A device, such as shown in Figs. 1 and 2 of the drawing and, in fact, in the modified showings of Figs. 3 and 4, later described, can be utilized for the covering or wrapping of any type of an article or product which may be disposed in one or more chambers or compartments of the resulting device and, as uses of devices of the kind under consideration are very extensive, no attempt will ice be made to designate such uses. However, to indicate one practical use of the device, as shown in Figs. 1 and 2 of the drawing, the device may comprise a bookcover for protection of a book and, in such uses, the outer wall 11 will form the protective covering for the book with the covers inserted into the compartments 17 beneath the end Wall portions 12' of the wall 12. It will, thus, be apparent that these wall portions 12 will form, upon the inner surfaces of the bookcovers, pockets, in which papers, cards or the like can be mounted and the tongue 16 will facilitate insertion of papers or cards into the pockets or compartments 17.
In Fig. 3 of the drawing, I have shown, at 18, one end portion of a modified device which difiers from the device shown in Figs. 1 and 2 primarily in providing, beyond the adhesive or heat seal 13', similar to 13 in Figs. l and 2, tubular extensions 19, having open ends 20, into which the covers of a book can be inserted, so that, in use, the extension 19 will assume the position indicated in dotted lines upon the inner surface 21 of the tubular device. In this construction, a modified form of cutout 22 is shown to provide an apertured or recessed central portion 23 to gain access to the resulting pocket or pockets, as will be apparent. Otherwise, the structure of Fig. 3 will be the same as that shown in Figs. 1 and 2 of the drawing.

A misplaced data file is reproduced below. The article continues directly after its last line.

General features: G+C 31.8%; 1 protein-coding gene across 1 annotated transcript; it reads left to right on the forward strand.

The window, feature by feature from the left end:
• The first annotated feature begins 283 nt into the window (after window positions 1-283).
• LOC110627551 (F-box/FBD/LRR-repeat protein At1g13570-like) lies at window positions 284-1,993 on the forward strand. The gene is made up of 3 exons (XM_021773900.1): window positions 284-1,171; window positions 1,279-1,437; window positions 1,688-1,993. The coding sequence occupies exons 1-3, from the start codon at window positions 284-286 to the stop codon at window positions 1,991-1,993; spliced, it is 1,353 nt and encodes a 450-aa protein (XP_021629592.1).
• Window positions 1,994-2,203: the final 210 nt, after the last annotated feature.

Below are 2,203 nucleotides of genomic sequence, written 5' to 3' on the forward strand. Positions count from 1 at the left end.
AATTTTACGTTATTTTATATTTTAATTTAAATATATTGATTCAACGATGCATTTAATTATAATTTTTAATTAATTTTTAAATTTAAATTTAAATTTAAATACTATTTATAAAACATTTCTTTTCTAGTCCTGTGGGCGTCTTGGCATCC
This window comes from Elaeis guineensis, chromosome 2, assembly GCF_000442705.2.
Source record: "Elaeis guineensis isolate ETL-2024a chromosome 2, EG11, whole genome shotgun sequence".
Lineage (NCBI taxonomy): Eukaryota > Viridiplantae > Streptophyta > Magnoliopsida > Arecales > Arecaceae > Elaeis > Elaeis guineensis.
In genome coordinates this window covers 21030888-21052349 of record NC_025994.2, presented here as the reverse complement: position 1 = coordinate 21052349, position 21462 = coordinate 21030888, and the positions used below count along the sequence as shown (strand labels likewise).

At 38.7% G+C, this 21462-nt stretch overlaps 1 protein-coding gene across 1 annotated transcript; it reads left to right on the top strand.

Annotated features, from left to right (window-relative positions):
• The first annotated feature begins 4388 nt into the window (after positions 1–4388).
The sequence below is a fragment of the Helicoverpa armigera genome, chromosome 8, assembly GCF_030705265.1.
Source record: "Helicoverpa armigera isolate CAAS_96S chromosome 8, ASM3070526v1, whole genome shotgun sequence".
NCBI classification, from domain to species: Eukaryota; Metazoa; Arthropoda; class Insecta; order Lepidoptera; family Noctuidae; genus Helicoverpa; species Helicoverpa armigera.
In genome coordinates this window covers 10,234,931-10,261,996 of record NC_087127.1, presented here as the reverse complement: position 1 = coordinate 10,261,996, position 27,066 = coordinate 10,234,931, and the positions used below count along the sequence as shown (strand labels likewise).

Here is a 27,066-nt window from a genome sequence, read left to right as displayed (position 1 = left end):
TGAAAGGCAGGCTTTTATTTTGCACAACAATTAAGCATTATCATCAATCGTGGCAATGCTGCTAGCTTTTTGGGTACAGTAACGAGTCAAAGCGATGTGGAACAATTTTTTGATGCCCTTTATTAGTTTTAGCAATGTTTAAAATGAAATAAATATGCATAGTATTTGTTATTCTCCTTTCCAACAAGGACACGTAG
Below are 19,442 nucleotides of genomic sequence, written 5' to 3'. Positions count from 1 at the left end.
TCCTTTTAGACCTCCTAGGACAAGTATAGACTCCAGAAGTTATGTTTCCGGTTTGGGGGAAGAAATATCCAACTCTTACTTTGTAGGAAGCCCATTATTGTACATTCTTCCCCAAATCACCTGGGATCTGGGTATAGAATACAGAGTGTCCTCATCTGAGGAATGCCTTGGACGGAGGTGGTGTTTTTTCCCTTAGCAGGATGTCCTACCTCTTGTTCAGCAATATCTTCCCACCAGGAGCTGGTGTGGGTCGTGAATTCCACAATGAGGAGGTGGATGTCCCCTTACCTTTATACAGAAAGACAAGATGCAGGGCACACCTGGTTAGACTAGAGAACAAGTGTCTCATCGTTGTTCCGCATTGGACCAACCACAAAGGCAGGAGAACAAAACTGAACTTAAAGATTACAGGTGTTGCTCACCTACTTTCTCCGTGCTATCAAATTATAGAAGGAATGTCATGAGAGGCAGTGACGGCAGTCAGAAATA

It might be pointed out, at this time, that, in various types and kinds of packaging, the provision of the extended open tube 19 on one or both ends of the device can be advantageous to gain access to articles which may be arranged in this extension or extensions.
In Fig. 4 of the drawing, I have shown another modification of the structure shown in Figs. 1 and 2, in which the device 24 differs from the device 10 simply in having gusseted side edge portions 25, which allow the device to be expanded into a greater diameter beyond the end adhesions or head seals, one of which is indicated at 26. Here again, the inner surface 27 of the device is cut, as seen at 28, to form an opening to gain access to the interior of the resulting device. With devices of the type and kind indicated in Fig. 4 of the drawing, the opening provided can be solely at one end portion of the device, so that it has a single pocket or chamber 29, access to which is attained through the cut opening 28. This type and kind of device lends itself to numerous uses for the wrapping and packaging of articles or products of many types and kinds. In most instances, the device will be constructed from transparent or translucent materials; whereas, in other instances, opaque materials can be used, particularly where the latter would be desirable for protection of the items packed or stored in the device.